An alpha build of Chromium 3 for Linux

Version 3 was the first

GTK+ toolkit to allow it fit into the GNOME desktop environment.[35][36][37][38] Version 3 also introduced JavaScript engine optimizations and user-selectable themes.[39]

Version 6 introduced features for user interface minimalism, as one of Google's goals was to make the browser "feel lightweight (cognitively and physically) and fast".[19] The changes were a unified tools menu, no home button by default (although user configurable), a combined reload/stop button, and the bookmark bar deactivated by default. It also introduced an integrated PDF reader, WebM and VP8 support for use with HTML video, and a smarter URL bar.[40][41]

Version 7 boosted performance to twice that of prior versions via hardware acceleration.[42][43][44]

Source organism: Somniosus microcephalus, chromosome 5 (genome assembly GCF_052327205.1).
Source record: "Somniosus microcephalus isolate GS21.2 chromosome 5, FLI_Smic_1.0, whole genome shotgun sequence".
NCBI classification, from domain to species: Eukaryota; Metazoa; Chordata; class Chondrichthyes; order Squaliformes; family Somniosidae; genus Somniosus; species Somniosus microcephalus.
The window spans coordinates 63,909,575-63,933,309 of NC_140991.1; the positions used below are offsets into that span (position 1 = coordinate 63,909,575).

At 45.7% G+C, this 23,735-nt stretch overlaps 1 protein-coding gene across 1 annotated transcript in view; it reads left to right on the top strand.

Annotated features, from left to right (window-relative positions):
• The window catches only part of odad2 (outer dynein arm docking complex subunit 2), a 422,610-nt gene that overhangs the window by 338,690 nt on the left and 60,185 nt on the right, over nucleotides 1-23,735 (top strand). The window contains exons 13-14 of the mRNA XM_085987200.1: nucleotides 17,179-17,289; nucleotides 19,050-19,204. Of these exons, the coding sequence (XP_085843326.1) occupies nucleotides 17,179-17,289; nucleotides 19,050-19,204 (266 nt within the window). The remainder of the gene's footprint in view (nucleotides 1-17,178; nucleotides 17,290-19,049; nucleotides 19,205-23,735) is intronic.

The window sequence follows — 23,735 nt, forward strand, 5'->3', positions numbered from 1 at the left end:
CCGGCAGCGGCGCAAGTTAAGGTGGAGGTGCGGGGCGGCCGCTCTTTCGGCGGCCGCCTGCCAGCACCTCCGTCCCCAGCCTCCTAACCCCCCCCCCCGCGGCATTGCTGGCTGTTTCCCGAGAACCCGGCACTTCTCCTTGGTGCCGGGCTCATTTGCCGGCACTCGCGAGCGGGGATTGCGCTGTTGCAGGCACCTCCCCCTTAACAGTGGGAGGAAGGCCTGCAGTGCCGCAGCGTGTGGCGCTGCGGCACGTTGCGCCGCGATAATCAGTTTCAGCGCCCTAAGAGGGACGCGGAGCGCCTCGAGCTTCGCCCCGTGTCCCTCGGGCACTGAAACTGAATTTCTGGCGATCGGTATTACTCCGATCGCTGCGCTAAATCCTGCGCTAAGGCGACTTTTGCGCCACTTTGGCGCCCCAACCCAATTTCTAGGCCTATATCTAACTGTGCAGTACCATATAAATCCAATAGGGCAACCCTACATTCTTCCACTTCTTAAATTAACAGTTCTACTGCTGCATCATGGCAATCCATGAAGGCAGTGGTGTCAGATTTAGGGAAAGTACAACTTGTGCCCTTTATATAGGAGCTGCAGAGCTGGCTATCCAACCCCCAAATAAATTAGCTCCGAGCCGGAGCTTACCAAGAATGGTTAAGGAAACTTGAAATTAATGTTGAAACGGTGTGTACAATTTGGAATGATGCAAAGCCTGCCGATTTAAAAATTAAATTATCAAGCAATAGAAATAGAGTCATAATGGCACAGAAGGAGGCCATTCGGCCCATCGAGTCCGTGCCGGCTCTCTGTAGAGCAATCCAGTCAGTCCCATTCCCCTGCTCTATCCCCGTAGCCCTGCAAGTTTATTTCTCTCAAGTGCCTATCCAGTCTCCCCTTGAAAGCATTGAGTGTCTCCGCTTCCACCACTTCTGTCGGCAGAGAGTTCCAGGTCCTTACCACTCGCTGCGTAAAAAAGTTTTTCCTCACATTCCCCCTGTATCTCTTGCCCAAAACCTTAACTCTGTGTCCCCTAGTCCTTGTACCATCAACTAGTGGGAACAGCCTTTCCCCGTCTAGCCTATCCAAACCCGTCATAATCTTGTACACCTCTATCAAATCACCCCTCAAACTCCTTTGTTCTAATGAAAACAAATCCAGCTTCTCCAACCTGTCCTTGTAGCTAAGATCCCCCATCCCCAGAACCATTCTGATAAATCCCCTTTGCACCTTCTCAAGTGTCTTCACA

Version 8 focused on improved integration into ChromeOS and improved cloud features. These include background web applications, host remoting (allowing users centrally to control features and settings on other computers) and cloud printing.[44]

Version 9 introduced a number of features, including a URL bar feature for exposing phishing attacks and sandboxing for the Adobe Flash plug-in. Other additions were the WebGL library and access for the new Chrome Web Store.[45][46][47]


Chromium logo introduced in 2011[48]

In February, Google announced that it was considering large-scale user interface (UI) changes, including at least partial elimination of the URL bar, which had been a mainstay of browsers since the early years of the Web. The proposed UI was to be a consolidation of the row of tabs and the row of navigation buttons, the menu, and URL bar into a single row. The justification was freeing up more screen space for web page content. Google acknowledged that this would result in URLs not always being visible to the user, that navigation controls and menus may lose their context, and that the resulting single line could be quite crowded.[49] However, by August, Google decided that these changes were too risky and shelved the idea.[50]